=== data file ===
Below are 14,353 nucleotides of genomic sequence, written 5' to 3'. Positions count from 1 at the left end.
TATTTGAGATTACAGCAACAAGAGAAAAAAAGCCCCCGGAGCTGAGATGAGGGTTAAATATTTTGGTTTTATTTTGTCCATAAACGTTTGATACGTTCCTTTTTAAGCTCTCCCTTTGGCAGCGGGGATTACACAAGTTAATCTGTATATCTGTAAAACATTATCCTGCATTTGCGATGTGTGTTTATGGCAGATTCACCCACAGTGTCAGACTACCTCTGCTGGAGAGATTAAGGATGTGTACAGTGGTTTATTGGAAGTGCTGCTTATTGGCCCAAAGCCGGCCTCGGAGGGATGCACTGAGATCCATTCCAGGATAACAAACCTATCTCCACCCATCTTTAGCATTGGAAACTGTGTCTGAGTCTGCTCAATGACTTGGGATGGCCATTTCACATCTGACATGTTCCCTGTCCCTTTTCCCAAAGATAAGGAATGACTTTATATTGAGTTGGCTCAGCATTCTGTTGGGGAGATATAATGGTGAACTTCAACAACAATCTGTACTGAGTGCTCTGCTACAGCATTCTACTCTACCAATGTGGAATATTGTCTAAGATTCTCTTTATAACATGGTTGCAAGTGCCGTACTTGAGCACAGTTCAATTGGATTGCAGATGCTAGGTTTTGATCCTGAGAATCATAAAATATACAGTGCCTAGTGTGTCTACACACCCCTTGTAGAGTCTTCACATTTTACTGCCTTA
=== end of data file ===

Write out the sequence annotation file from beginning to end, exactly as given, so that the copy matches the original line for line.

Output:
Below are 14,353 nucleotides of genomic sequence, written 5' to 3'. Positions count from 1 at the left end.
TATTTGAGATTACAGCAACAAGAGAAAAAAAGCCCCCGGAGCTGAGATGAGGGTTAAATATTTTGGTTTTATTTTGTCCATAAACGTTTGATACGTTCCTTTTTAAGCTCTCCCTTTGGCAGCGGGGATTACACAAGTTAATCTGTATATCTGTAAAACATTATCCTGCATTTGCGATGTGTGTTTATGGCAGATTCACCCACAGTGTCAGACTACCTCTGCTGGAGAGATTAAGGATGTGTACAGTGGTTTATTGGAAGTGCTGCTTATTGGCCCAAAGCCGGCCTCGGAGGGATGCACTGAGATCCATTCCAGGATAACAAACCTATCTCCACCCATCTTTAGCATTGGAAACTGTGTCTGAGTCTGCTCAATGACTTGGGATGGCCATTTCACATCTGACATGTTCCCTGTCCCTTTTCCCAAAGATAAGGAATGACTTTATATTGAGTTGGCTCAGCATTCTGTTGGGGAGATATAATGGTGAACTTCAACAACAATCTGTACTGAGTGCTCTGCTACAGCATTCTACTCTACCAATGTGGAATATTGTCTAAGATTCTCTTTATAACATGGTTGCAAGTGCCGTACTTGAGCACAGTTCAATTGGATTGCAGATGCTAGGTTTTGATCCTGAGAATCATAAAATATACAGTGCCTAGTGTGTCTACACACCCCTTGTAGAGTCTTCACATTTTACTGCCTTA